Telecommunications cybersecurity bill gives Canadian government too much secrecy power: Researcher

Last summer, the federal government proposed amendments to the Telecommunications Act which he says will force Canadian telecom providers to step up cybersecurity.

However, a researcher from an academic think tank says the legislation is full of government secrets and accountability loopholes.

In a report released this weekChristopher Parsons, a senior research associate at Citizen Lab, part of the University of Toronto’s Munk School of Global Affairs and Public Policy, has suggested 30 changes to the proposed legislation to blunt the powers granted to the Minister of Industry .

“If these recommendations or those derived from them are not followed, the government will create legislation of the worst kind in that it will force the public – and telecommunications providers – to simply believe that the government knows what it is doing. , is to make the right decisions, and that there is no need for a broader public discussion of the kinds of protections that should be in place to protect the cybersecurity of Canada’s telecommunications networks,” Parsons wrote. .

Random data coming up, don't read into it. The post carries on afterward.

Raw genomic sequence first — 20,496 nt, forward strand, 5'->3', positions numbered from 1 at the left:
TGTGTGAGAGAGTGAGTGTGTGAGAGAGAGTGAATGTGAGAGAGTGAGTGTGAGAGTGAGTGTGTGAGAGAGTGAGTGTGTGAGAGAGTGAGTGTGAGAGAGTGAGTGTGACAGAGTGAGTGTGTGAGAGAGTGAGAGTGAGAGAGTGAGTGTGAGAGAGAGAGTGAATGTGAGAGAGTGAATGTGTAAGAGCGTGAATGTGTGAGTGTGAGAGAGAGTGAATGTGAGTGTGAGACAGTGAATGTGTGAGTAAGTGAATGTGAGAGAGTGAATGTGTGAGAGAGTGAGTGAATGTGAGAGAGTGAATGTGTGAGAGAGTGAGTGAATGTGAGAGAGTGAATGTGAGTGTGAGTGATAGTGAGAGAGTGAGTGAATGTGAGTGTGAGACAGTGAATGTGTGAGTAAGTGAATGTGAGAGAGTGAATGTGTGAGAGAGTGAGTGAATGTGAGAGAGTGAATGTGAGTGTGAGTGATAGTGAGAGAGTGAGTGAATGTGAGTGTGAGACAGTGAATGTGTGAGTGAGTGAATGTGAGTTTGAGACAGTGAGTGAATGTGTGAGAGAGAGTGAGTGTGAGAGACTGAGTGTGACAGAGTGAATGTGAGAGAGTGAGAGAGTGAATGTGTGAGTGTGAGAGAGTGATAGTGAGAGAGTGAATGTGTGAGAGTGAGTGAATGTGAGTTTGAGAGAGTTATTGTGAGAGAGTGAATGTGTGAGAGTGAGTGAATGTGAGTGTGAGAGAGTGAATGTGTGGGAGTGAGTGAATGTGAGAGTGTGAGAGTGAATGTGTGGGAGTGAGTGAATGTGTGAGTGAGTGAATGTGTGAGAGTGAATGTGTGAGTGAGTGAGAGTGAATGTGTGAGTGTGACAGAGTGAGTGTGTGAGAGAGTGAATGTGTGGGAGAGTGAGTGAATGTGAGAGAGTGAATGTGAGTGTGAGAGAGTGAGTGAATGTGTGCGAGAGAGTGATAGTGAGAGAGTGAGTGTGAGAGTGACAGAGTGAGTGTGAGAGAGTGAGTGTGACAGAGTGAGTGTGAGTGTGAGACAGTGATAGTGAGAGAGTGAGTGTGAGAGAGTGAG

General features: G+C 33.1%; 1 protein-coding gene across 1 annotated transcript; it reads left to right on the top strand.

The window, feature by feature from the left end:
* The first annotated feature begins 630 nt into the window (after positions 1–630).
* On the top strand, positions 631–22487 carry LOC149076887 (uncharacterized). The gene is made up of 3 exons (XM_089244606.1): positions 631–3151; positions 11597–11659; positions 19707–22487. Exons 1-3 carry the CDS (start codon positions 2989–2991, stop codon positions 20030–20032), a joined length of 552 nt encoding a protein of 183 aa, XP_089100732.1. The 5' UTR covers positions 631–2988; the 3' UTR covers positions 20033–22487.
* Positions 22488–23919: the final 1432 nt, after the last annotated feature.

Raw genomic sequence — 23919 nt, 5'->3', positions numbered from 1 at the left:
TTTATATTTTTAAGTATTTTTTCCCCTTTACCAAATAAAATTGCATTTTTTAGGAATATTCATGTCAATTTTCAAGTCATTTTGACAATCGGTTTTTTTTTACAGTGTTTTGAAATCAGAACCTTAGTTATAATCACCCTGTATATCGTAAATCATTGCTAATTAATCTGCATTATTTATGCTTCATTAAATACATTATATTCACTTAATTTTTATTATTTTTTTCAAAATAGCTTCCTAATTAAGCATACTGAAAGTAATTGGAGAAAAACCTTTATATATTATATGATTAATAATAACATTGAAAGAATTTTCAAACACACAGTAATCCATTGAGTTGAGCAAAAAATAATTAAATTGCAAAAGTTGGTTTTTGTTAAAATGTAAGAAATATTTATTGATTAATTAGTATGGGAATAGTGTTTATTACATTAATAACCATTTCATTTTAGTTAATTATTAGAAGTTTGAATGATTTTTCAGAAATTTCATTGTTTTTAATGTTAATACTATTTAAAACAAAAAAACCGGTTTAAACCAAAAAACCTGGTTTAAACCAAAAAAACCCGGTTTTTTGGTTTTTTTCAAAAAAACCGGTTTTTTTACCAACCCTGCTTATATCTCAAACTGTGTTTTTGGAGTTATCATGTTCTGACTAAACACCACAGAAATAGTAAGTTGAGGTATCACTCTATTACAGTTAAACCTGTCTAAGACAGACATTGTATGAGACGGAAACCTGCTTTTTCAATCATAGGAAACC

“Cybersecurity cannot thrive on secret and obscure government decrees. The government must change its legislation to ensure that its activities are consistent with Canada’s democratic values ​​and standards of transparency and accountability.

Parsons complained that

— the extent of what the government could order a telecommunications provider to
do is not sufficiently bounded;
–the excessive secrecy and confidentiality provisions imposed on telecommunications
vendors threaten to establish a class of secret laws and regulations;
– there is significant potential for excessive information sharing within the federal administration
government as well as with international partners;
–the costs associated with complying with the reforms may endanger the viability of small
suppliers;
–vague drafting language means that the full outlines of the legislation cannot be
assessed;
– no acknowledgment of privacy or other Charter-protected rights exists as a counterbalance
to the proposed security requirements, and no appropriate obligation of accountability or transparency is imposed on the government.